No. 18722.

328 P.2d 375 (1958)

Edward O. GEER, Manager of Safety and Excise of the City and County of Denver, a Municipal Corporation, Plaintiff in Error, v. Lee H. RABINOFF, Doing Business as Freed Pharmacy, Defendant in Error.

Supreme Court of Colorado, En Banc.

July 28, 1958.

Attorney(s) appearing for the Case

John C. Banks, James P. McGruder, Denver, for plaintiff in error.

Stone & Blood, Denver, for defendant in error.

Mr. Justice KNAUSS delivered the opinion of the Court.

In 1957 plaintiff in error, herein referred to as Manager, denied an application of defendant in error, herein referred to as Applicant, for the transfer of a drug store liquor license from 3225 W. Colfax Avenue to 3209 West Colfax Avenue, Denver, Colorado. Applicant took the case to the District Court where the decision of the Manager was overruled and judgment entered directing him to transfer the license to the new location at 3209 West Colfax Avenue. From this judgment the Manager brings the case here by writ of error.

It is admitted that the Cheltenham School is a public school; that Applicant's present place of business is situated 233.3 feet from the nearest property line of said school; that the desired transfer of Applicant's drug store liquor license to 3209 West Colfax Avenue would locate said operation 328.36 feet from the nearest property line of said Cheltenham School.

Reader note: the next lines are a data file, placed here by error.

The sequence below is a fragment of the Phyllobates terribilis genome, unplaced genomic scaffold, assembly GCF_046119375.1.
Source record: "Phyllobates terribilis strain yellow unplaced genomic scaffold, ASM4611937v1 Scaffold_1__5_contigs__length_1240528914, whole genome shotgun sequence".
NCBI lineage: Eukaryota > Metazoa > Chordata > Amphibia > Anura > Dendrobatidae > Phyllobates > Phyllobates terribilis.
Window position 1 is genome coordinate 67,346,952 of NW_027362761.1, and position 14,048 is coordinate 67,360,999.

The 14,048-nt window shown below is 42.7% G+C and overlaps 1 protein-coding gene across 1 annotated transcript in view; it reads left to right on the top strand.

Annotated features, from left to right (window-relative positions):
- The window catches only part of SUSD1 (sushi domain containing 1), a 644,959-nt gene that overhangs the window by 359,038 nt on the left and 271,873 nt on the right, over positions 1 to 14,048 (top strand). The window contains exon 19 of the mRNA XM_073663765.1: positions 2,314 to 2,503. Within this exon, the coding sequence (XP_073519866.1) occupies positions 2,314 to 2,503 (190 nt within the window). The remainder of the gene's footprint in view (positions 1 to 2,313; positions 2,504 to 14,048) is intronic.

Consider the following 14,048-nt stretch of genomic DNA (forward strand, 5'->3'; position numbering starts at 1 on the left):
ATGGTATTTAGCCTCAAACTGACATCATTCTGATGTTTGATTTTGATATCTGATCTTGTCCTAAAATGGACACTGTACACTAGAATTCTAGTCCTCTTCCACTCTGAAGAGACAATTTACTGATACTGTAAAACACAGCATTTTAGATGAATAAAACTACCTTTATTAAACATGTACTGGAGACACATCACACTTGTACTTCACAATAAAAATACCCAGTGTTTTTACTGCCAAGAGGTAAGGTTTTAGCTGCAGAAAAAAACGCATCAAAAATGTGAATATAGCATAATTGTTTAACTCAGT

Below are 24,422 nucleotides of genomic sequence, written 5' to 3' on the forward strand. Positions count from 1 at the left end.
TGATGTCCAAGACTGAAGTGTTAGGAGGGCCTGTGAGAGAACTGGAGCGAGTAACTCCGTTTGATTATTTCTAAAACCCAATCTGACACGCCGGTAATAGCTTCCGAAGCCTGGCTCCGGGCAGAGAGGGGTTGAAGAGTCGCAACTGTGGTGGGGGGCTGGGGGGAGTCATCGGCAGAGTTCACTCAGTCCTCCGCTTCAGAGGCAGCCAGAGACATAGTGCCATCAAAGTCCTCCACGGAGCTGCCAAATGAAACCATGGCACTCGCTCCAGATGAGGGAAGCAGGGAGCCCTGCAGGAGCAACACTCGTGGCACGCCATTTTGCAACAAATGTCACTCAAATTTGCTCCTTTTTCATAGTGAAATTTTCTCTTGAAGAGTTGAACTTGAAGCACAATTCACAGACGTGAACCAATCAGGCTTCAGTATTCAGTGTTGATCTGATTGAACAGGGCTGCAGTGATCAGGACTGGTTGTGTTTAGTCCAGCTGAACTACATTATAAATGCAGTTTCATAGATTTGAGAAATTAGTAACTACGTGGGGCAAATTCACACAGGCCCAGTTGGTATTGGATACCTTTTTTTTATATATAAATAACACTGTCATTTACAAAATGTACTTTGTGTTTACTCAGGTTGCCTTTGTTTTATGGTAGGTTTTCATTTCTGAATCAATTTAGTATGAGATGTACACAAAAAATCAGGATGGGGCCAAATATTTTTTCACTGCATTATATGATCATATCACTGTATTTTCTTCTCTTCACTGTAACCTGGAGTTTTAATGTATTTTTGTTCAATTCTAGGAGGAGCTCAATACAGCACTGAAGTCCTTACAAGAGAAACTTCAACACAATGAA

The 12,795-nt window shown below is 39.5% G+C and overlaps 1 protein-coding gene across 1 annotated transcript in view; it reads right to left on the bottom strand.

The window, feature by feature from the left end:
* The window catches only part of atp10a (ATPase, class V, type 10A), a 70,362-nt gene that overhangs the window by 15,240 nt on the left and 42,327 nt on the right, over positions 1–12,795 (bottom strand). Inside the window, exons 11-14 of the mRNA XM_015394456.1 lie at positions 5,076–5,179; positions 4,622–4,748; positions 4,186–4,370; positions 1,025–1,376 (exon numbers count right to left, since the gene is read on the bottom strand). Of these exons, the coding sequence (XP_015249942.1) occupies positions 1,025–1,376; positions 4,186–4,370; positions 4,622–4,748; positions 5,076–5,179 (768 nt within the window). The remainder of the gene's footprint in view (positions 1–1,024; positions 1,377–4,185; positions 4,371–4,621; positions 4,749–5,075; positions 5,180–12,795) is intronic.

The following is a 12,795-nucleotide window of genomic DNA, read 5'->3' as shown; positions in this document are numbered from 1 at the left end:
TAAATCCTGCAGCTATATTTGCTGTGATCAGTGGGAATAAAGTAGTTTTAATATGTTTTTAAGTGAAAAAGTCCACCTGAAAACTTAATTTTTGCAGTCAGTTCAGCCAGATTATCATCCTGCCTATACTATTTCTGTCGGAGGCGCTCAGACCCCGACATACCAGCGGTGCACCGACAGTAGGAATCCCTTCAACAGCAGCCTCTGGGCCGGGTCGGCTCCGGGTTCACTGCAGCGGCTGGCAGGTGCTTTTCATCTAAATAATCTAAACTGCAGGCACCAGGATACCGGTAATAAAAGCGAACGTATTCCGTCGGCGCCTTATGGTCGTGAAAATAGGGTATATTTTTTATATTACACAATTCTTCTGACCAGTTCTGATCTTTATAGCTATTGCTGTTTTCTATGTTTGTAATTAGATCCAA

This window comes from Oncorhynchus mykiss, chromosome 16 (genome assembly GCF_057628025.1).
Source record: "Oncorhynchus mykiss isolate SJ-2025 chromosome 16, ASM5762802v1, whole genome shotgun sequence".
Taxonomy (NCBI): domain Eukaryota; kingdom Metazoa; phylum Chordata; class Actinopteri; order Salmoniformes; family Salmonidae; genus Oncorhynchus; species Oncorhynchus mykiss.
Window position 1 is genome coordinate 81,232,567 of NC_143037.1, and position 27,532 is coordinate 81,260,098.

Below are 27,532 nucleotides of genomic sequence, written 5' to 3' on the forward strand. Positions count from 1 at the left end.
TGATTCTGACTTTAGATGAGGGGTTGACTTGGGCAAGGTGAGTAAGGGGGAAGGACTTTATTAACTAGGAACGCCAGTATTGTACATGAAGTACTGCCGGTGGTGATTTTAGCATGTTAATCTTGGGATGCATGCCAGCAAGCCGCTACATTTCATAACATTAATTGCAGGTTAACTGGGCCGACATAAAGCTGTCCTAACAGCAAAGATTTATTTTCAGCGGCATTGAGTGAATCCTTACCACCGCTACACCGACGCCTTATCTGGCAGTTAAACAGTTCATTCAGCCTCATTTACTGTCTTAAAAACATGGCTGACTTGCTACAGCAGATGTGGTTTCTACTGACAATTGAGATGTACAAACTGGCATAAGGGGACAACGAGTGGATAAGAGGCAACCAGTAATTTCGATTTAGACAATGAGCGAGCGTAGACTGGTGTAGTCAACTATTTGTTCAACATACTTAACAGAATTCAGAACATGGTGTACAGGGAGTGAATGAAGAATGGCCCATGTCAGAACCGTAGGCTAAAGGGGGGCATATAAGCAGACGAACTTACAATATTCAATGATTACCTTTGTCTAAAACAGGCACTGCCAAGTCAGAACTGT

In support of the change of location Applicant submitted oral testimony and signed petitions of residents in the community urging the transfer. No protests or objections to the transfer were entered. We quote from the findings of the Manager: "From the evidence as to the need and desires of the inhabitants the Applicant has sustained his position. The question arose as to whether or not this transfer, although moving the license a further distance from a public elementary school, would still be well within five hundred feet of the nearest property line of the public elementary school to the nearest property line of the new location, namely 3209 West Colfax Avenue." Concluding his opinion the Manager said: "It is my ruling, to place this matter in issue in front of a court of record, that the application is denied both under the above mentioned ordinance and the State Statute."

The pertinent constitutional provision, together with the applicable statutes and the ordinance of the City and County of Denver, upon which the Manager predicated his decision, is as follows:

Article XXII of the Colorado Constitution (adopted in 1932) provided that: "the manufacture, sale and distribution of all intoxicating liquors, wholly within the state of Colorado, shall, subject to the constitution and laws of the United States, be performed exclusively by or through such agencies and under such regulations as may hereafter be provided by statutory laws of the state of Colorado * * *."

C.R.S. '53, 75-2-12(9) (Laws 1956, page 157, Sec. 1) provides:

"No license provided for by this article shall be issued to or held by any person who will operate any place where liquor is sold or to be sold by the drink within five hundred feet from any public or parochial school, * *." (Emphasis supplied.) C.R.S. '53, 75-2-20 provides: "Liquor licensed drug stores as defined in this article shall be licensed only to sell malt, vinous and spirituous liquors in sealed containers not to be consumed at the place where sold." (Emphasis supplied.)

Both of these statutory enactments are contained in the 1935 Liquor Code adopted by the Colorado Legislature. The pertinent provision of the 1935 Liquor Code relating to the transfer of liquor licenses reads: "Such licensee may move his permanent location to any other place in the same city, * * * but it shall be unlawful to sell any malt, vinous or spirituous liquor at any such place until permission so to do shall be granted by all the licensing authorities herein provided for.